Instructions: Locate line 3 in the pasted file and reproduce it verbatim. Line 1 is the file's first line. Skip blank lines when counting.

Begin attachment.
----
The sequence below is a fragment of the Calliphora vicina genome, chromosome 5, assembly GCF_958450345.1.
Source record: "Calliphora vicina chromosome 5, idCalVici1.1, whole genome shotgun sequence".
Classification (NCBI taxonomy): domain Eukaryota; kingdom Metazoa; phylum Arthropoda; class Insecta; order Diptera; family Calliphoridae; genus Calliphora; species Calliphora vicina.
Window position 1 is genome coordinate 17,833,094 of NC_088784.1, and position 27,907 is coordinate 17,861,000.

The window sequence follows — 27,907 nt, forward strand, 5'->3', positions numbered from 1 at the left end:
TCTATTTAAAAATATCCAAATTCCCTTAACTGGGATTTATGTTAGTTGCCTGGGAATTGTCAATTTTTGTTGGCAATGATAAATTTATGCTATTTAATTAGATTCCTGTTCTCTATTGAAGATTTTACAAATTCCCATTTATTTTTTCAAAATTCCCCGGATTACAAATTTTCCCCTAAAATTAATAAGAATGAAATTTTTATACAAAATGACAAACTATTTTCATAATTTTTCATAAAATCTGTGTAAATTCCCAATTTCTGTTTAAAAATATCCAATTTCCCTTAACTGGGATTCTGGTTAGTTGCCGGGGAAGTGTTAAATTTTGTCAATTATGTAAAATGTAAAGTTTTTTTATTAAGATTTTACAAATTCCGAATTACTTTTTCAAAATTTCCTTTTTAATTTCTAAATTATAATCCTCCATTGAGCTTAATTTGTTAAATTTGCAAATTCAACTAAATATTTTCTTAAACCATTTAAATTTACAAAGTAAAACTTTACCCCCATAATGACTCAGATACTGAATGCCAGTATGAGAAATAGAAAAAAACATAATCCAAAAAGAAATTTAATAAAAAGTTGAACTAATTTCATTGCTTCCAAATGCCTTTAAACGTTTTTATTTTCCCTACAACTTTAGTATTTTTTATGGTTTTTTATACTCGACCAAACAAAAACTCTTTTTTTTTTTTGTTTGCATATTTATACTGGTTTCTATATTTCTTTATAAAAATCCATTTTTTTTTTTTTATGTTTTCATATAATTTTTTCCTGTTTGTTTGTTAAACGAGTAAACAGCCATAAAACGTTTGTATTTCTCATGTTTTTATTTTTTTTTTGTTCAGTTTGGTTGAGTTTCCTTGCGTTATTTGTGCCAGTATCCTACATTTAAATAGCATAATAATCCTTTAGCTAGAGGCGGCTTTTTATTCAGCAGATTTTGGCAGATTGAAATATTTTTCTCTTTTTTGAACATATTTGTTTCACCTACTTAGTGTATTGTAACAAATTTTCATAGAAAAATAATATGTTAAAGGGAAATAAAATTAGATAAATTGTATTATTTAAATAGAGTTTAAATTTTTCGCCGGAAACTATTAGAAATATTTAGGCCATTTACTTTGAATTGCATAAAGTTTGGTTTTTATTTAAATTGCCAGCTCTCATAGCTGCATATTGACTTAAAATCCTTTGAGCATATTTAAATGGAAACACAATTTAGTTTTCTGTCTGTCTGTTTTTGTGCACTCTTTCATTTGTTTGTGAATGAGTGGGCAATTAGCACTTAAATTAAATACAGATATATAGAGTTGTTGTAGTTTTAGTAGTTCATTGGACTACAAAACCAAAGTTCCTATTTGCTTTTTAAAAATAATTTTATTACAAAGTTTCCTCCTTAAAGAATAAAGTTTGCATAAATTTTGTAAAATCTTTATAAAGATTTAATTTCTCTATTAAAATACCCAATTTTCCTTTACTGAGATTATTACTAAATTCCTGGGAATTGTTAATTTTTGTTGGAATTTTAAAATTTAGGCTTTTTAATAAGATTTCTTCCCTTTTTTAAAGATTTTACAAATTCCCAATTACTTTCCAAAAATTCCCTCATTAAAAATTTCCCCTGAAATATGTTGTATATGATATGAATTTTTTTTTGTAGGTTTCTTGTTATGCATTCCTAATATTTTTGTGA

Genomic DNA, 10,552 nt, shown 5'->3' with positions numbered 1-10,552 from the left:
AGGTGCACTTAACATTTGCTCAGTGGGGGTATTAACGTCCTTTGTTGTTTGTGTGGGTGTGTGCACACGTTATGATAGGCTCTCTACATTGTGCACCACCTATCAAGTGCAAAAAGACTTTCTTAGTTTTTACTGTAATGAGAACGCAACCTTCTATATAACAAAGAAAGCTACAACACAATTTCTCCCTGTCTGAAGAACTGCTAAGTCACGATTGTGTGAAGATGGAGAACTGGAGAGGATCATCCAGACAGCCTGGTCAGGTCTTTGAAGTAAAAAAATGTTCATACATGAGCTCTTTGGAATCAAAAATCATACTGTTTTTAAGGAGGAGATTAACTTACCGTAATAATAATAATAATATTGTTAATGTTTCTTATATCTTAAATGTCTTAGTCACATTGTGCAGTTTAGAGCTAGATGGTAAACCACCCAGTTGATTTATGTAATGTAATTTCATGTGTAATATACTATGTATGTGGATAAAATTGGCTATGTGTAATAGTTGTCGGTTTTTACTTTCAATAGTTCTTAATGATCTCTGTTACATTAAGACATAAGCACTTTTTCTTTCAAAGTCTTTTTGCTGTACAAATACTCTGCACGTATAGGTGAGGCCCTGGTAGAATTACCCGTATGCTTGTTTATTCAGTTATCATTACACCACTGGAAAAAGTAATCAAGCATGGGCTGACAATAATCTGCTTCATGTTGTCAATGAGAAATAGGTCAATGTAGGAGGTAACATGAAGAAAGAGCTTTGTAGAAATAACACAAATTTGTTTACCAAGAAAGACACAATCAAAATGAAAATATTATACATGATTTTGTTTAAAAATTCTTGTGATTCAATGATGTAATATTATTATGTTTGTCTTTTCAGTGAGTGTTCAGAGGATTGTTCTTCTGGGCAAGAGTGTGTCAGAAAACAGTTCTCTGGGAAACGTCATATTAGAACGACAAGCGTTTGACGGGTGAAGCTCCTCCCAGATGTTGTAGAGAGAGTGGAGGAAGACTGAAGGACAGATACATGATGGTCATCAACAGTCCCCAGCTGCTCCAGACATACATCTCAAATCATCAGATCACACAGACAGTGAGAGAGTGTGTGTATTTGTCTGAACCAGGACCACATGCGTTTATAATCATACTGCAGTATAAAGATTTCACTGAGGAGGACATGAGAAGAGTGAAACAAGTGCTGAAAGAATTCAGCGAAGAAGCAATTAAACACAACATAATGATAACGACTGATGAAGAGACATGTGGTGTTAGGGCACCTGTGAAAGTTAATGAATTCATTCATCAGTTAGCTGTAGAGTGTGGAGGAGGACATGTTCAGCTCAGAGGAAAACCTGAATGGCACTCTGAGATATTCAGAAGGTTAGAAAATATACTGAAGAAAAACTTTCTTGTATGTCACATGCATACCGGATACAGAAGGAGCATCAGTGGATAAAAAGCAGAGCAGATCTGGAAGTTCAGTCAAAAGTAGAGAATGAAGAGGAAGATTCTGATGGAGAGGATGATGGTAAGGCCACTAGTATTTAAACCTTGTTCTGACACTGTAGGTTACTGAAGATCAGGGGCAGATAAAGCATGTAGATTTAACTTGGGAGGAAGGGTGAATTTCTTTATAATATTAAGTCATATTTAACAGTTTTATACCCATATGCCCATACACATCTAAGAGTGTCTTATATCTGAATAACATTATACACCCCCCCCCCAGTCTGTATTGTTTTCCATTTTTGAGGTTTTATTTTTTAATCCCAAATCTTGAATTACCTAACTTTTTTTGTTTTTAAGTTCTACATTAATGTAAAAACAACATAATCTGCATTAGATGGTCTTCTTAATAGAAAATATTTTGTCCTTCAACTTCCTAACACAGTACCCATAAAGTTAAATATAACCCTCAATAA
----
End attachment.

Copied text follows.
Classification (NCBI taxonomy): domain Eukaryota; kingdom Metazoa; phylum Arthropoda; class Insecta; order Diptera; family Calliphoridae; genus Calliphora; species Calliphora vicina.